Archive for April, 2011

When rock album covers featured New York City

April 30, 2011

Remember album art—and hey, remember albums?

Back in the rock LP’s heyday, images of the city made it on many a front and back cover.

The New York locations for the cover art on The Doors’ Strange Days and The Freewheelin’ Bob Dylan have gotten plenty of exposure.

But some cover shots and images deserves a second look.

Simon and Garfunkel’s first album was shot in the 53rd Street subway station. (Vintage trash can at left.)

When it came out in 1964 on the heels of Beatlemania, it bombed . . . then became a hit after a re-release two years later.

Art Garfunkel has said that they took hundreds of shots on the platform before finally getting the right one.

Gem Spa is still on the corner of Second Avenue and St. Marks Place, as it was when the New York Dolls posed there for the back of their 1973 first LP.

Steely Dan’s Pretzel Logic cover was photographed in 1974 just inside Central Park off of Fifth Avenue.

That’s a real pretzel vendor working a snowy city day there, selling his “pretzles” at bargain-basement prices.

Future New York: “The City of Skyscrapers”

April 27, 2011

Some predictions about what life in a future New York will be like actually come to pass—while others never make it out of the fantasy stage.

In the fantasy category are the Hudson River bridges proposed in the 1880s and then the 1950s for 23rd Street and 125th Street.

The moving sidewalks dreamed up in 1871 and then again in 1910 also never came to fruition.

But this Walker Evans postcard, from the 1910s, accurately predicted that New York would be a city of skyscrapers.

The trams traveling along interconnected tracks through buildings and the airplanes crowding low in the skies just didn’t pan out, at least not yet.

The most infamous sex club of the 1970s

April 27, 2011

Lots of legendary New York clubs were born in 1970s: CBGB on the Bowery, Studio 54 west of midtown, Paradise Garage on King Street.

But lets not forget Plato’s Retreat, the notorious swingers’ club that epitomized the free-sex atmosphere of pre-AIDS New York.

Opened in 1977, Plato’s Retreat held court in the basement of the then-crumbling Beaux Arts Ansonia Hotel on Broadway and West 74th Street.

Management laid out strict rules: No gay men, couples only (though women could have sex with each other), no drugs, no booze.

Celebrities indulged in orgies with regular joes and janes from the suburbs. A “mat room” was for exhibitionist sex. Clothes were optional. Guests could bump uglies in the disco, the Jacuzzi, and the huge swimming pool.

Of course, it wouldn’t last long. In 1980, Plato’s Retreat moved out of the Ansonia to a much bigger space at 509 West 34th Street. Owner Larry Levenson went to prison for tax evasion in 1981.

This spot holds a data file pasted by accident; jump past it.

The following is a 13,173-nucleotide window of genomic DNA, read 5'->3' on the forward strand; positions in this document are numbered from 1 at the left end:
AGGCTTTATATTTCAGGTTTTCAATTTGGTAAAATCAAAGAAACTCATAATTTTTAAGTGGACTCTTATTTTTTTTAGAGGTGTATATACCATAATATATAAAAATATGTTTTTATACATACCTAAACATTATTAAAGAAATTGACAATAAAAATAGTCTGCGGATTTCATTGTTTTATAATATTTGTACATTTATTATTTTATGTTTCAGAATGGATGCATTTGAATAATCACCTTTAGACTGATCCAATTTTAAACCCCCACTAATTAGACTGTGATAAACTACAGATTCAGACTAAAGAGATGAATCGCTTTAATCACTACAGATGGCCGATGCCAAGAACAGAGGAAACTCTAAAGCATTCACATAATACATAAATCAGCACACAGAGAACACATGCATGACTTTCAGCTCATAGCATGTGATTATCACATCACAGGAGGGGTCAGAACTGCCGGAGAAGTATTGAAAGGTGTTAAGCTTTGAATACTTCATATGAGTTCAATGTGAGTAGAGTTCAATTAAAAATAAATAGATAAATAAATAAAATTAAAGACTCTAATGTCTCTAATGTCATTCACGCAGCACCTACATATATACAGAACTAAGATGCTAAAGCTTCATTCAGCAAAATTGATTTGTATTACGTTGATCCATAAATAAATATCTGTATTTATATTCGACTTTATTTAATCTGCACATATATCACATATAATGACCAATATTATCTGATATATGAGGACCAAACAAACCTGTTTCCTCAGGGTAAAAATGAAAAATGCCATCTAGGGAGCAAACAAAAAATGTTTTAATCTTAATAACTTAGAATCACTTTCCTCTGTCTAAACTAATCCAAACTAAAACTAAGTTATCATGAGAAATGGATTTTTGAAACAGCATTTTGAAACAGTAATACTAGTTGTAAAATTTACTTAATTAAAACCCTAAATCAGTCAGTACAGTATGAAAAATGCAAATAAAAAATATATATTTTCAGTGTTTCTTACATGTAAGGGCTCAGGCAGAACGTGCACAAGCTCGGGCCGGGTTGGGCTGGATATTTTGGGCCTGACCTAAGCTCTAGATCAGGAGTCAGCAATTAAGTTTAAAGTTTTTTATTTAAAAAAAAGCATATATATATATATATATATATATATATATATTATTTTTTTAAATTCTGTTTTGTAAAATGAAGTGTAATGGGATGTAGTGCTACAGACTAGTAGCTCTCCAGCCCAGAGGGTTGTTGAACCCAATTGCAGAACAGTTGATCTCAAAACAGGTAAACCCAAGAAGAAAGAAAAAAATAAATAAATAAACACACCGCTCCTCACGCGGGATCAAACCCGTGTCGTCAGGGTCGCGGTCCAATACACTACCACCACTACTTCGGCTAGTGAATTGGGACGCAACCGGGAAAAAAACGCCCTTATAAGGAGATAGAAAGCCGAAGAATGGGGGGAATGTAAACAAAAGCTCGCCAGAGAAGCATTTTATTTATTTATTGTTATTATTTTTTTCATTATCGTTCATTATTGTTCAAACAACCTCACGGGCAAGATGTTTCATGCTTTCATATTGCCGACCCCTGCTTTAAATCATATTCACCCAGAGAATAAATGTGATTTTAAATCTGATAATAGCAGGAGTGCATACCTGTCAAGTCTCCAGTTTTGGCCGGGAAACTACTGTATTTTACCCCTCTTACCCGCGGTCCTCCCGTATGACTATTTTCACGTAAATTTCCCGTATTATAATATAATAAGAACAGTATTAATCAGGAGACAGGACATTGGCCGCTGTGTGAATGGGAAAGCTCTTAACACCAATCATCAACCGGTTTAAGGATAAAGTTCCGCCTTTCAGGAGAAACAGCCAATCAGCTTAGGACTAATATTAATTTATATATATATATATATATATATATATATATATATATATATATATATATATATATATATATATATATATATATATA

And then AIDS hit the city. Mayor Koch ordered the health department to shut down gay bathhouses as well as straight sex clubs like Plato’s Retreat. By 1985, it was over.

Is this the oldest sign in a city subway station?

April 27, 2011

This torn, faded anti-littering poster is still adhered to a beam between the F and G tracks at the Seventh Avenue station in Park Slope.

“Litter Is a Hazard Here” it reads, an arrow pointing to the tracks. Apparently, riders decades ago were just as likely to toss trash on the tracks as riders are today.

The sign is part of a series of “Subway Sun” messages first launched by the IRT in the teens, according to this Princeton University Library blog, which also provides a little backstory and images of other Subway Sun posters.

So how old is the Park Slope sign? I’m guessing it dates to the 1940s, and it just might be older than these vintage signs found in another Brooklyn F station that warn riders not to spit or lean over toward the tracks.

Saul Leiter’s haunting street photographs

April 25, 2011

New York has never had a shortage of photographers chronicling the city’s moods and moments.

But Saul Leiter’s 1940s and 1950s color photos are something else, even among his New York School contemporaries.

Born in 1923, Leiter came to New York from Pittsburgh. With no training, he made a living shooting fashion magazine spreads.

On his own, he walked the streets with his camera—often an expired roll of color film inside, which created pictures with muted colors.

He captured fluid fragments of otherwise unremarkable city life that make haunting, unsentimental images.

[At left, “Yellow Scarf,” 1956; above, “Frank’s Pizza,” 1952]

In a 2009 interview with Photographers Speak, Leiter responded to a comment about his work representing the alienation of the city with this:

“I never thought of the urban environment as isolating. I leave these speculations to others.

“It is quite possible that my work represents a search for beauty in the most prosaic and ordinary places.

“One doesn’t have to be in some faraway dreamland in order to find beauty. I realize that the search for beauty is not highly popular these days. Agony, misery, and wretchedness, now these are worth pursuing.”

[above: “Postmen,” 1952]

The chariot race sign in a young Herald Square

April 24, 2011

This enchanting postcard features a moonlit Herald Square looking up Broadway, with the elevated tracks and tall office buildings and stores glowing from within.